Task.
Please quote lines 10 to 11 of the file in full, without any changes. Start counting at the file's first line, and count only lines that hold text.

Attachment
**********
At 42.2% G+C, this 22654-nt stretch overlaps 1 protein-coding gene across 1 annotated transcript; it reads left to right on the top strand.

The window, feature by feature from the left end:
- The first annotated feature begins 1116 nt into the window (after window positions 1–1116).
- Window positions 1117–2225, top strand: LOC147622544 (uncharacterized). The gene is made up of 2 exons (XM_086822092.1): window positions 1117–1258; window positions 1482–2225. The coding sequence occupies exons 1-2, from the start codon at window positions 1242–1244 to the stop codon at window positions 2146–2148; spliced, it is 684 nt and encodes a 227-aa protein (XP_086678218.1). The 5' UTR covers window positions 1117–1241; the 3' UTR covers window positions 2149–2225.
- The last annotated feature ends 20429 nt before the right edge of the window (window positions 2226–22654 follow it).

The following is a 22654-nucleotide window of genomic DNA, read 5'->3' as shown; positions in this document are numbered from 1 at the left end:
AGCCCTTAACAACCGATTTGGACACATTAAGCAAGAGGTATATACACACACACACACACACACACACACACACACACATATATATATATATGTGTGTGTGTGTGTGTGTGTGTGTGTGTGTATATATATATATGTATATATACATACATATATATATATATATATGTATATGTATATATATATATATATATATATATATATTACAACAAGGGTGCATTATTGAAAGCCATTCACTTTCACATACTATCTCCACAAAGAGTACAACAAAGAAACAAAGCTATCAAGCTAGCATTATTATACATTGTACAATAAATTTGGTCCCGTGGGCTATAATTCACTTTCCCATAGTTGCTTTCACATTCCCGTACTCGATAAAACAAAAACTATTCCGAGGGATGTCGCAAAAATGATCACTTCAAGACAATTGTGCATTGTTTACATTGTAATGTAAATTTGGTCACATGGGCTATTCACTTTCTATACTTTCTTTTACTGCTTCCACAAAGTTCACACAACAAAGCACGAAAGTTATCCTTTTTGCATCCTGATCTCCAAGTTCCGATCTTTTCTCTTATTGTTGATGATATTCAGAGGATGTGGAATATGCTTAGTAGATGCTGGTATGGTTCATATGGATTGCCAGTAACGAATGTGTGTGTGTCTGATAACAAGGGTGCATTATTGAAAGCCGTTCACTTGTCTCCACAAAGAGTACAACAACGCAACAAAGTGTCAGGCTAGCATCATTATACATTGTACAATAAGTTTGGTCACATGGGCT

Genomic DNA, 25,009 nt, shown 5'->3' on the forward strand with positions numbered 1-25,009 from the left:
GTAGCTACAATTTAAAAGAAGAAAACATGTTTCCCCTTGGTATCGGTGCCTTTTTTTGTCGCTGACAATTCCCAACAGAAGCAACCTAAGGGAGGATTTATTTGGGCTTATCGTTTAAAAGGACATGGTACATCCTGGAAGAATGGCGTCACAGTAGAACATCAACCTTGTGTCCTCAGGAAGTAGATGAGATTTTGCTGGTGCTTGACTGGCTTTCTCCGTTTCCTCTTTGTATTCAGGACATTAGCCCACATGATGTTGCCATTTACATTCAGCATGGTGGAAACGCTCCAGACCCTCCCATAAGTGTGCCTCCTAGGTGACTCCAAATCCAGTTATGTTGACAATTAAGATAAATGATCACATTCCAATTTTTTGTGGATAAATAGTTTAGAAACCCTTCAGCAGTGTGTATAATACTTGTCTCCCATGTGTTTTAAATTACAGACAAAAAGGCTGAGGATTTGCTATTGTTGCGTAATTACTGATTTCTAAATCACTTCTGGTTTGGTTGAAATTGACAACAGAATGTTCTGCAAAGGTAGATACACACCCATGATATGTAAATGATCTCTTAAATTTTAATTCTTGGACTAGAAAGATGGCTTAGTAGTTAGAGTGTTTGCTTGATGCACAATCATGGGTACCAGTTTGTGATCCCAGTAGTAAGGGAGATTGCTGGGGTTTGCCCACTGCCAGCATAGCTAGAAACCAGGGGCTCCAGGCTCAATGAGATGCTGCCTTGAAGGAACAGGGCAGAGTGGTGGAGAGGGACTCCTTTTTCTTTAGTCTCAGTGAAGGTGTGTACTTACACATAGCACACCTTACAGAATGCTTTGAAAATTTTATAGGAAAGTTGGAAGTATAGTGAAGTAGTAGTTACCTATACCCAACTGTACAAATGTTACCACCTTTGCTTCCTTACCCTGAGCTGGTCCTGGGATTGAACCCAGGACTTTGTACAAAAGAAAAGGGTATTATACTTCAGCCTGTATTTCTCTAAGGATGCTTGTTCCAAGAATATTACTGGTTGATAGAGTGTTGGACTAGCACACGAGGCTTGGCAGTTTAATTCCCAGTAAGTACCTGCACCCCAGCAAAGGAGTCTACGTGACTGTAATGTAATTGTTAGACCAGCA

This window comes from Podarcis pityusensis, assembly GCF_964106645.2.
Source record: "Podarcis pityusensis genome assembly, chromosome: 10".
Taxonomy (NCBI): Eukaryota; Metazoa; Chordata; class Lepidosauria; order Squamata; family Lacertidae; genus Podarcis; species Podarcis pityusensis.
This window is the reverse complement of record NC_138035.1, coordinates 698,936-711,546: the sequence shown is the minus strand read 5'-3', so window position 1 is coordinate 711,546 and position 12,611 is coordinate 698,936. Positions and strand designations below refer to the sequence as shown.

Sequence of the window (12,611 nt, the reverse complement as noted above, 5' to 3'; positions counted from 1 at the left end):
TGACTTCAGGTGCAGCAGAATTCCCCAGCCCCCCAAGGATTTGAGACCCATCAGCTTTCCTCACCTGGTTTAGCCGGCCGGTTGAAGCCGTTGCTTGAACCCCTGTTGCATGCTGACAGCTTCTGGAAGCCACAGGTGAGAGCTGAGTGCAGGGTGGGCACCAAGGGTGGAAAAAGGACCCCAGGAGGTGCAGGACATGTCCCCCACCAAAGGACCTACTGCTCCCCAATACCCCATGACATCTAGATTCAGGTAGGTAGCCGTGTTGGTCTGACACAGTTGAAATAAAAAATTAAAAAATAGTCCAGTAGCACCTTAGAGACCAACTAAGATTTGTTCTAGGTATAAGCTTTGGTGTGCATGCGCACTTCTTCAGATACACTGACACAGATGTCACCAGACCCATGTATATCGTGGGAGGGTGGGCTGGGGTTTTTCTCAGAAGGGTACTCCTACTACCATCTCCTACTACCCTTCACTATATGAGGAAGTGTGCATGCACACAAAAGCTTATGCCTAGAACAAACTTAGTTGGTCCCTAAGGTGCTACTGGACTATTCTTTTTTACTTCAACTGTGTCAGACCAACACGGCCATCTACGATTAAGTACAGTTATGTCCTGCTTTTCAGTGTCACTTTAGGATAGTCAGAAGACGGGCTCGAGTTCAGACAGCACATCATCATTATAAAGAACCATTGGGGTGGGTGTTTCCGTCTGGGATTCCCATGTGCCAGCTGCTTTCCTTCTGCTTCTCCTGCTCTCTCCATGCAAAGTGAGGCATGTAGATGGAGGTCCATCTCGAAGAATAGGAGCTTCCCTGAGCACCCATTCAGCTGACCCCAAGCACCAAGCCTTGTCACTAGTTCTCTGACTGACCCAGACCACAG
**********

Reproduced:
This window comes from Podarcis pityusensis, assembly GCF_964106645.2.
Source record: "Podarcis pityusensis genome assembly, chromosome: 10".